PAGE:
This winter scene was the showcase for the title song – “Camelot.” As was the form, Redgrave lip synched her part, but Harris had other ideas. [Howard – “Harris wanted to sing live, not on pre-recorded track – – because Rex Harrison (who could sing) was over at the Fox lot singing/filming Doctor Doolittle.  Logan and the music department were against this.  And it showed in the movie.  Harris couldn’t sing.   Have you ever watched American Idol or heard a friend who THOUGHT he could sing, but really sounded terrible. Well……”].

Though Howard was given an office on the lot he spent little time in it. Instead he had a “stand up” office on whatever set he was working. [Howard – “it was a little stand up desk 3’ by 3’ on wheels. A high stool came with it. The top was tilted, higher at the back than the front”]. There he kept his records and tended to an important facet of his job – co-ordinating the orders of director Logan and the director of photography Dick Kline.

Join me next week for “Josh Logan – Director” the next post in The Adventures of Howard Kazanjian.

In the Loop with Camelot

In talking with Howard Kazanjian lately about redoing sound for a film he cited this example. He had recently watched “Room with a View” – and noticed the sound of the wind blowing in the background on the track, yet the dialogue was perfect – crisp and clear.  He deduced that the dialogue had been redone later.

It is difficult to record a good sound track outside of a sound stage. Once principal photography is done, if necessary the actors are called back in to re-record their lines. The process is called ADR or Automated Dialog Replacement.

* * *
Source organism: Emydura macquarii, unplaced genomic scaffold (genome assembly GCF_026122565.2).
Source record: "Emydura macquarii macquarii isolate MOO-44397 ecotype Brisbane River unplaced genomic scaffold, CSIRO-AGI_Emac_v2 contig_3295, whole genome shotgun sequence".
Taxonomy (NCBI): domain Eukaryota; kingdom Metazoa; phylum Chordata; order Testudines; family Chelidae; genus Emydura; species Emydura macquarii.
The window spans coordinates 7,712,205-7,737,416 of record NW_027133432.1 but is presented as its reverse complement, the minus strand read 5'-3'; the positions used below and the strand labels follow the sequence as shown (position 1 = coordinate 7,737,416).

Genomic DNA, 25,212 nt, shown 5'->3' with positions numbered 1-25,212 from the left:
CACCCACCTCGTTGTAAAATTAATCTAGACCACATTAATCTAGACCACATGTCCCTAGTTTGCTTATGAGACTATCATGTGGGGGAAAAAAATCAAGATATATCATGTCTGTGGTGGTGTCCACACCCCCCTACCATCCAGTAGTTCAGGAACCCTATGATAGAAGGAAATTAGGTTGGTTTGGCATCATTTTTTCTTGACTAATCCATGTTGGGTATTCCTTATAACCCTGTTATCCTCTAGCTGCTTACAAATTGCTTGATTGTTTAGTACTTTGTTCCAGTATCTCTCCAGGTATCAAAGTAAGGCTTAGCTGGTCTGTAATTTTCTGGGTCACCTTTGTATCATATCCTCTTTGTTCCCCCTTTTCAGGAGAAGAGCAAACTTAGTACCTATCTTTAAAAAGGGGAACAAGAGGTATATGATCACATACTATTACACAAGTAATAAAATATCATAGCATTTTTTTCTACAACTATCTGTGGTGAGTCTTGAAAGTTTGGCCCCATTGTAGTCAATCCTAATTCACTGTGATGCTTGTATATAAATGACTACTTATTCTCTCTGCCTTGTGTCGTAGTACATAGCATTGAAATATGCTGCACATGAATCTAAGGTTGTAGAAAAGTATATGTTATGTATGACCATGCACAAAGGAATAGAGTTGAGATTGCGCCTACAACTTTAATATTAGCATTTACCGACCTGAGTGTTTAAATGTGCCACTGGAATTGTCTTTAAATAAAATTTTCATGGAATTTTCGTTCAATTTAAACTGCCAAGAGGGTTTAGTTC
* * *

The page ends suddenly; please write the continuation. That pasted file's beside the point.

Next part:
Or back in the days that he was working on Camelot, it was simply called Looping. This is because the scene (or clip of film) is run repeatedly in a loop, while the actor stands in front of a microphone with headphones on, watching the scene and listening to the recorded lines that he is trying to improve. He speaks and is recorded trying to match the lip movement among other considerations. It’s very difficult to get the right tempo, the right inflection – to get into the moment again – (if the actor did not think that he got it right, he would often beg for another take to improve it. And no wonder, for his future career depended on his performance.)

Howard was there for the first looping session which was with Franco Nero, who played Lancelot du Lac. Franco had a heavy Italian accent. Howard spent two to three weeks with him in this process. And Franco’s grammar and pronunciation gradually improved over this period. He came back later for three additional lines and was better still. Howard was also present with the director, Josh Logan, for the looping sessions with Richard Harris and Vanessa Redgrave. Alan Jay Lerner, the lyricist (and in this case the screenwriter for the film) was there. Sometimes it was just the producer or the sound crew, and other times the sessions were run by other people in the production.

This brought up the question, what about the music? Did they have to come in to re-record the songs? Howard set me straight on that right away. For musicals (like sound tracks for animated films) the songs are always recorded first, usually weeks ahead of shooting. This was the case on Camelot, with a notable exception that will be discussed in the next post.

Howard – “The pre-recorded songs are played back in sync with the camera during photography.  That way the editor can cut from shot to shot without missing any part of the song or the sync.  And usually there is a musical assistant on the set watching lip movement to the recorded track.   He knows if he can adjust the recorded track to match lips if the lips are several frames off.   Nowadays, this is much easier to do with digital tracks, vs. the days of tape recording.”  

     Join me next week for “Camelot on the Warner Lot”  when we continue in this series The Adventures of Howard Kazanjian – the Musicals.

Camelot or the Making of 10 Dash 894

Camelot or the Making of 10 Dash 894